Why is Mortgage a Compound Interest that Doesn’t Compound?
There’s that thing called mortgage amortization which makes paying down principal even trickier. Despite the fact that interest won’t carry over from one month to the next – and even if you’re not charged higher the next month in the event you skip a payment – the loan will no longer behave as simple mortgage interest.
By doubling interest rates, a loan’s total interest will be more than double over its lifetime. This means that for a 30-year mortgage at 8% interest, you’ll end up paying more than 2.3 times compared to a 30-year mortgage at 4%. The same applies when the loan’s term is doubled.
By making a principal payment ahead of time, you’ll be creating a compounding effect. For example, if you pay an extra $1,000 in month 13, you’ll end up not having to pay interest for that $1,000 but also cause your next regular payments to go toward the principal amount. This, in turn, results in the reduction of your total interest.
It is for this reason why traditional mortgages with amortization schedule can be considered compound interest but not necessarily one. Their compounding effect is basically from their varying principal payments instead of the compounding interest which is what compound interest loans are known for.
Meanwhile, if your principal payments are the same between two mortgages, then they will act like simple interest. If your principal payments remain the same by making extra payments on an 8% mortgage loan, its interest will be exactly twice that of a 4% loan but not more than that. That’s exactly how simple interest loans behave.
Are Mortgages Compounded on a Monthly Basis?
As mentioned earlier, traditional mortgages don’t compound interest. Therefore, you can expect that there will be no monthly compounding. They are, however, calculated on a monthly basis, allowing you to determine the total interest by multiplying the outstanding balance by the interest rate then dividing the answer by 12.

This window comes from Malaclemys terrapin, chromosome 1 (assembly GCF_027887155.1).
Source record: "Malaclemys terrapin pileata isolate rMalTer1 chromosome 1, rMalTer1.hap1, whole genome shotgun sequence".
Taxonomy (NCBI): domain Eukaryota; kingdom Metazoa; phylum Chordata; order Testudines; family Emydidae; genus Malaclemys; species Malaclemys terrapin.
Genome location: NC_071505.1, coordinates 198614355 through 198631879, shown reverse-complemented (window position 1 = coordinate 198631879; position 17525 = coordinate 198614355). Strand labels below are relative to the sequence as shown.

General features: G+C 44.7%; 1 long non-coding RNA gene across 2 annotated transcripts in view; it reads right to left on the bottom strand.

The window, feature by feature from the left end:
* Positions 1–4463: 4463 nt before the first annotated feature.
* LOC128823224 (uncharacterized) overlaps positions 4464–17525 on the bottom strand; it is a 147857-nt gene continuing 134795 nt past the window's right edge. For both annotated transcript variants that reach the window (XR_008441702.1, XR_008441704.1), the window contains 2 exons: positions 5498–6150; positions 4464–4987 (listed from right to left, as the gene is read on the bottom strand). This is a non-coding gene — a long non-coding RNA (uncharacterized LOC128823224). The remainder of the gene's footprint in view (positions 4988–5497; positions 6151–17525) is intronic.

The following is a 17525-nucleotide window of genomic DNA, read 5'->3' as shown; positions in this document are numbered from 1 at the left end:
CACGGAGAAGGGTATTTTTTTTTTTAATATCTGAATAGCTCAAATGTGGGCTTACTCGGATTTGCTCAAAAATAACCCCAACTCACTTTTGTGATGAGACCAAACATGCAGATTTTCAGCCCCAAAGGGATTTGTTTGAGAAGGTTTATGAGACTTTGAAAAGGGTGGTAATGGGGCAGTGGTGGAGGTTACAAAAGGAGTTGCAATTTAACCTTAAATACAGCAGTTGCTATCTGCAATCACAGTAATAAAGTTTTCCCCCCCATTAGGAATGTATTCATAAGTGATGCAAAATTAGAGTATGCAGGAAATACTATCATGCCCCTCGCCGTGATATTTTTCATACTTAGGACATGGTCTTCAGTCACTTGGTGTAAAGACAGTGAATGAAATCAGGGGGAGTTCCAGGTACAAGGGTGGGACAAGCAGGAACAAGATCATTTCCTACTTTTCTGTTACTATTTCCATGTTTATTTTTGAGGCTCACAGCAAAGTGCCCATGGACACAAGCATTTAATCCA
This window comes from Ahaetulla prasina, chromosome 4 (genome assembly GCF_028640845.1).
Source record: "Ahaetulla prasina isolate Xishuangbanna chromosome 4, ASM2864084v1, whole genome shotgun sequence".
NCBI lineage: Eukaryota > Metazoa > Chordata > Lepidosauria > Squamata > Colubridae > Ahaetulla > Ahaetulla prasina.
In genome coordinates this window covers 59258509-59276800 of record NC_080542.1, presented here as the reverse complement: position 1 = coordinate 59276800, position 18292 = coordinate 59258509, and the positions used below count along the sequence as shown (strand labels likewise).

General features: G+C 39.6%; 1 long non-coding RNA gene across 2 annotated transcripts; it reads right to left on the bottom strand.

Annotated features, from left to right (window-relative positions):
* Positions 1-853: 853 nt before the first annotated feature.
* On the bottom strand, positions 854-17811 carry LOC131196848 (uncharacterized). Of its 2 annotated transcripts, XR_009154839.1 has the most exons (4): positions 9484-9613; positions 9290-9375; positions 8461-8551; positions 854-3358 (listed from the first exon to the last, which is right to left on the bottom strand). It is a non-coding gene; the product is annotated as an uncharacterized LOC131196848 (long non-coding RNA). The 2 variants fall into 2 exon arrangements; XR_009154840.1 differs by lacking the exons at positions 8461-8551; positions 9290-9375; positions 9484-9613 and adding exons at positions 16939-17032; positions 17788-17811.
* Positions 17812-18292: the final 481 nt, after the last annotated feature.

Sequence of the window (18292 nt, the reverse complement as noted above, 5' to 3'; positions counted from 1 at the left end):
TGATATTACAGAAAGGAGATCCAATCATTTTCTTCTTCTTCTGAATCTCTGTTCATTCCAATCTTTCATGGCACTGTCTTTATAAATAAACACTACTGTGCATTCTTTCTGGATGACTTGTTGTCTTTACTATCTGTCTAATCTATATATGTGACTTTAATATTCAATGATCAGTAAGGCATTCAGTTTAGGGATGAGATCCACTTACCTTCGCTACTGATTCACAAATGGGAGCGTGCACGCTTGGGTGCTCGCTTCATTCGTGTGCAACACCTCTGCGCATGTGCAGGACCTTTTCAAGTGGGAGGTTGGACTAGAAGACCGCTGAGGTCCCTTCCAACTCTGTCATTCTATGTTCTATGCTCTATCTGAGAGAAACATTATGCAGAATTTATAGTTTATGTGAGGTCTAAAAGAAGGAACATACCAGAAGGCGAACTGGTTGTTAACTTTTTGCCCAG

So for example, if you have a $300,000 balance multiplied by 2% then divided by 12, that would be $500 per month which is just the interest portion. Meanwhile, the $609 in principal will be the remaining portion which reduces your outstanding balance to just $299,391.
You can use amortization calculators in order to have an idea of how the figures are obtained. One good example is this one.
In the next month, the same equation applies. Taking the calculated balance of $299,391 and multiplying it by 4% then dividing by 12, you would get a total interest of only 499. Since monthly payment is fixed, only the principal payment will increase – this time, it’s at $610. This means that a month’s interest due is calculated monthly, not daily, so you shouldn’t worry too much about when to pay your mortgage given that it’s within the grace period.
Most of the time, mortgage lenders will allow repayment of the previous month by the 15th of the current month without any penalty, even if it’s already due on the first of the month. This is because, as mentioned, interest is calculated on a monthly basis.
To make things even more complicated, as what the mortgage industry does best, you can find “simple interest mortgages” which have their interest calculated daily. Therefore, instead of calculating your interest due by dividing it by 12, you divide it by 365 instead.